Sears introduced HRC's Alphonso David with awards. "I'm just overwhelmed by what you've achieved there," he said.

David noted that the Williams Institute has been “so instrumental in the movement over the past few decades. I know I've been doing this work for over 20 years and relying on research from the Williams Institute. "

The Bostock decision, said David, “yes, it is a significant decision. But there are also significant limitations. "

The verdict reminded him of Oncale's 1998 lawsuit against Sundowner Offshore Services, Inc., filed by a male oil rig worker who allegedly suffered repeated sexual harassment by male workers. Justice Anton Scalia wrote in the majority opinion that discrimination in the workplace includes sexual harassment by male employees.

"It was a great decision, but we were also concerned about the request," said David. “And we were concerned that involvement in Oncale was limited, or same-sex harassment was limited to three situations listed in the involvement. We were also concerned about the difficulty of proving an attacker's sexual desire or orientation based on the inference that is not actually suspected and how our plaintiff must prove that someone was actually harassing them when the sexual orientation was off Person may not be suspected in these cases. "

David noted that there have been many decisions over the years that have been inconsistent regarding the Oncale application. It was the same with Bostock.

“Here we have an important decision that says that LGBTQ people under Title VII should be treated the same as anyone else, since sex includes sexual orientation and gender identity, which is great.

However, we know the limitations: the court said these are not religious objections – they are not talking about the issue. You certainly aren't talking about gender spaces so we're talking about bathrooms. We also talk about sports. These issues were not addressed by the Bostok Court, and I am not suggesting that we would lose these cases if they were referred to the Supreme Court – but it does open the possibility that we will face these cases in the near future, in which opponents of equality will use Bostock against us. So I'm worried about that. "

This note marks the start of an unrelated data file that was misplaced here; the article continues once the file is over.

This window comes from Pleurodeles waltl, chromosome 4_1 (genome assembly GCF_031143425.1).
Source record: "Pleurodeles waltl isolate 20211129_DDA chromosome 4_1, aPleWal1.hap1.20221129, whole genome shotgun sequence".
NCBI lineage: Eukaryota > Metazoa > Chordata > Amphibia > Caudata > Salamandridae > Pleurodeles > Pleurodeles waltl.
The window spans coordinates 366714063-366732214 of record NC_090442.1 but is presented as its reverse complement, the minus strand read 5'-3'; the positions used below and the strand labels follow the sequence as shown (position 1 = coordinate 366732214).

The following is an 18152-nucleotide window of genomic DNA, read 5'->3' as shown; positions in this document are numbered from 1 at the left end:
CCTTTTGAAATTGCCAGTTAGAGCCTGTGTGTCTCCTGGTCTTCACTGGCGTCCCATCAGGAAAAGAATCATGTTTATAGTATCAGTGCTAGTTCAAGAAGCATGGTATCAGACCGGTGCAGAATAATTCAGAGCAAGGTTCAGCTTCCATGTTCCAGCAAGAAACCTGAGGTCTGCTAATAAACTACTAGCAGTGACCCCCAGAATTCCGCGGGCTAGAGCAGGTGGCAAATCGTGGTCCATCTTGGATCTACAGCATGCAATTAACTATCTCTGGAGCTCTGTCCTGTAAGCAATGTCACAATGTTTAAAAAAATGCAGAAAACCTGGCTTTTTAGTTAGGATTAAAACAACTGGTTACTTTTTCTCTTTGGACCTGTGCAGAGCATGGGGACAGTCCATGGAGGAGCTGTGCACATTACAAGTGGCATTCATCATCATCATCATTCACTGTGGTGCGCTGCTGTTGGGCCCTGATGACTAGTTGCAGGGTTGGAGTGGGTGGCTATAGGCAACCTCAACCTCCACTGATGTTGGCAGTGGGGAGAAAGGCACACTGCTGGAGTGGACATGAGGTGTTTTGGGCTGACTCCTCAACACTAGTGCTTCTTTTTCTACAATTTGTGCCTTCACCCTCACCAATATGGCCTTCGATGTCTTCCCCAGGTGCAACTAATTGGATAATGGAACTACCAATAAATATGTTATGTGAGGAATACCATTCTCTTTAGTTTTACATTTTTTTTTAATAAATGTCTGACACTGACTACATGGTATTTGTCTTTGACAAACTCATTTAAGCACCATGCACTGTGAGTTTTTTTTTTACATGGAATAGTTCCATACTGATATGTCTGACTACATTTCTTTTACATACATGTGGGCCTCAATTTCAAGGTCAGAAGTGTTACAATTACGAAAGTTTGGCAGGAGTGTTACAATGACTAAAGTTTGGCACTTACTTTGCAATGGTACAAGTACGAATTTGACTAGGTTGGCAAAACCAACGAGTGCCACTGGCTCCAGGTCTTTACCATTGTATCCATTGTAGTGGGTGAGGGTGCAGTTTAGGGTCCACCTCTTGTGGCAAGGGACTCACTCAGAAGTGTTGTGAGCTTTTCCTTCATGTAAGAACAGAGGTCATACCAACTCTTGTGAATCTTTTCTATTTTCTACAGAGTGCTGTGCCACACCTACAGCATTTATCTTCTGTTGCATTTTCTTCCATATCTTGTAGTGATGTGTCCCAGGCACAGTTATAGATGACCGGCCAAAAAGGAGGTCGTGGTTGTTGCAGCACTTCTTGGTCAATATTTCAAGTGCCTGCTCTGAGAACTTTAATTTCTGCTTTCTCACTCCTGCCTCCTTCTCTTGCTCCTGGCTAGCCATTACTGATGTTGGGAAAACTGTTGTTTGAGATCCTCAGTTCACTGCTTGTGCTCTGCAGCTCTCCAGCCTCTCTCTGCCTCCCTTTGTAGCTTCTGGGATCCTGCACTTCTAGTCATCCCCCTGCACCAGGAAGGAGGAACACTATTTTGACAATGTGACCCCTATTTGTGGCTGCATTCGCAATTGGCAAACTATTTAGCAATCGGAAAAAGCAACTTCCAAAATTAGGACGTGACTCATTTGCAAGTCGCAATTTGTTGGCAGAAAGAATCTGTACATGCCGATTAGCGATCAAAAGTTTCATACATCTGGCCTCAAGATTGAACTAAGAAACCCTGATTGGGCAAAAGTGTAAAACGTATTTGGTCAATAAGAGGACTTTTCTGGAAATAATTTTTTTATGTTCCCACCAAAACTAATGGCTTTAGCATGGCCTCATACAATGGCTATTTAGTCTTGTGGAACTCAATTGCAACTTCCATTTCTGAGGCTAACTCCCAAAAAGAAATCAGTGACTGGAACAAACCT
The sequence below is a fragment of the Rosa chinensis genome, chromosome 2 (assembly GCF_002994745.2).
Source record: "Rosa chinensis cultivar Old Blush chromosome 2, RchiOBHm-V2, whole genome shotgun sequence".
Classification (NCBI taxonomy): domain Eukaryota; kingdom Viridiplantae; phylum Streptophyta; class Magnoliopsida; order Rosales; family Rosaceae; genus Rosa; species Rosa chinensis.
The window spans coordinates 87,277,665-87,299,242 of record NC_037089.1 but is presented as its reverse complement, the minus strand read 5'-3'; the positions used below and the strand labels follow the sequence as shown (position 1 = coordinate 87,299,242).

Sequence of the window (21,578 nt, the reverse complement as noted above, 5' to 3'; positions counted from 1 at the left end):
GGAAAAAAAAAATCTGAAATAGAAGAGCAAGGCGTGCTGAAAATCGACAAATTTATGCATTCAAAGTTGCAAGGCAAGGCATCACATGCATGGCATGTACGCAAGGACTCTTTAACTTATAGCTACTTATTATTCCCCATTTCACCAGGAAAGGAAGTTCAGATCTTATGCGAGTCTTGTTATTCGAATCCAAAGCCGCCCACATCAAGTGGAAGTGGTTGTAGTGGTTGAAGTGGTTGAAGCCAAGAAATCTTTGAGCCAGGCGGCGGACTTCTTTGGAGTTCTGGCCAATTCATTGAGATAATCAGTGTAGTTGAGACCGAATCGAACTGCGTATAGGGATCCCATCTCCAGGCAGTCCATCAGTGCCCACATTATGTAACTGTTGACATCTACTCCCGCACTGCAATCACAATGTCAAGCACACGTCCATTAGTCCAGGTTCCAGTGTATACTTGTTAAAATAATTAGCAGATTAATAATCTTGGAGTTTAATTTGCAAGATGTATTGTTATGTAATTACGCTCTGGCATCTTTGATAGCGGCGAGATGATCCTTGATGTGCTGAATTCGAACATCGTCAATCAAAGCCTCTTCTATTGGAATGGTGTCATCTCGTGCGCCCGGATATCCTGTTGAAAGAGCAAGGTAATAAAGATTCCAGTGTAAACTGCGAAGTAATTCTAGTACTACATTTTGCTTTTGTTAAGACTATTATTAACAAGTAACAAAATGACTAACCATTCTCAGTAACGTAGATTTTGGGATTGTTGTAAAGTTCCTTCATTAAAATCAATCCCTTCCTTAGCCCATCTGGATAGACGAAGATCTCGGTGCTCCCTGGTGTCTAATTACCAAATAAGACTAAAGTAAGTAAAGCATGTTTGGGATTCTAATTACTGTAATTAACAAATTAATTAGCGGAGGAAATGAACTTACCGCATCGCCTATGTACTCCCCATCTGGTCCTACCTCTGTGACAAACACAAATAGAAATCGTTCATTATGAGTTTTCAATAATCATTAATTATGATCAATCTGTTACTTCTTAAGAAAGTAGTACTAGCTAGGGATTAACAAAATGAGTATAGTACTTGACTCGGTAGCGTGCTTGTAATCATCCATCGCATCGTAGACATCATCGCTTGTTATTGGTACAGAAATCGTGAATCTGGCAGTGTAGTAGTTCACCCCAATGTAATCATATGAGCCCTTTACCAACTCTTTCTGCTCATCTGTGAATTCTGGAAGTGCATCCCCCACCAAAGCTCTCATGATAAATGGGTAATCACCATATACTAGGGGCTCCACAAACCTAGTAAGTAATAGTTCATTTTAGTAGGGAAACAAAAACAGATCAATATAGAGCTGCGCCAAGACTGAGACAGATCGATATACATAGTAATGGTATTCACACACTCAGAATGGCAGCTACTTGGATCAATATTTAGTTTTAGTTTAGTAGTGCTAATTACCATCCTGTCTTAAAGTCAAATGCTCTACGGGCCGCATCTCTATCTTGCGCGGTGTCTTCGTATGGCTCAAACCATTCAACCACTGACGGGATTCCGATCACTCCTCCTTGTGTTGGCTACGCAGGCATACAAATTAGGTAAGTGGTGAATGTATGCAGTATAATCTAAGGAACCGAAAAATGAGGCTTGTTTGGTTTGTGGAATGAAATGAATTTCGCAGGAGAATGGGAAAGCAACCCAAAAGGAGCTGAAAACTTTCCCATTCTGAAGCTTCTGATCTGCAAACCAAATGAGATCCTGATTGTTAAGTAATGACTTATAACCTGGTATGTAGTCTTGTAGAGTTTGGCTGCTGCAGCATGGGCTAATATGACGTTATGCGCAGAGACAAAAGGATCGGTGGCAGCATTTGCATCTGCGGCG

David also addressed the impact of Bostock on people with color, as the discussion about the LGBTQ community in the past often did not include people with color.

"That has to change," said David, considering how Bostock doesn't apply to public housing.

"We have public housing that is not included in the 1964 Civil Rights Act," he said. “So restaurants and hotels are certainly included. But there are other places – retail stores, salons, transportation hubs – that are not included, and that is a major concern of mine. "

David noted that "People of color continue to face ongoing discrimination in shops and salons on a daily basis when they have access to transportation services like car services and taxis."

He cited the example of employees in a neighborhood in Georgetown, Washington, DC who used a mobile app to profile suspicious shoplifters.

"When they checked the data, 90% of the photos they took were of black people, often accompanied by racist language," David said. In Wisconsin, “a black professional basketball player was denied access to a jewelry store because of his race. This is happening all over the country, "where states or places do not have anti-discrimination laws.

“There's no federal law protecting us if I get caught in an Uber or Lyft as a black or a gay. There are no federal laws that protect me in the case of a retail business when I want to buy a suit or a t-shirt. I can be discriminated against if I can't use state law, ”said David. “Bostock is incredibly important to us and a major milestone. But we cannot lose sight of how much work we have to do. "

Here are additional resources:

Cary Franklin's 2012 Harvard Law Review article quoted by the Bostock Supreme Court:

The latest legal steps of the human rights campaign:

TLDEF is new Initiatives:

  • Boston v HHS filed on July 9th by TLDEF and other civil rights groups to challenge new rules published in relation to Section 1557 of the ACA. Https://

  • The TLDEF's Trans Health Project takes a comprehensive, systematic approach to expanding access to transgender-related health care by educating affected people about their legal rights. Maintaining a robust movement to achieve balanced health care; Extending the enforcement of existing legal protection; and to drive the change in clinical guidelines among insurance carriers.

Here is the full panel discussion and questions and answers at the end: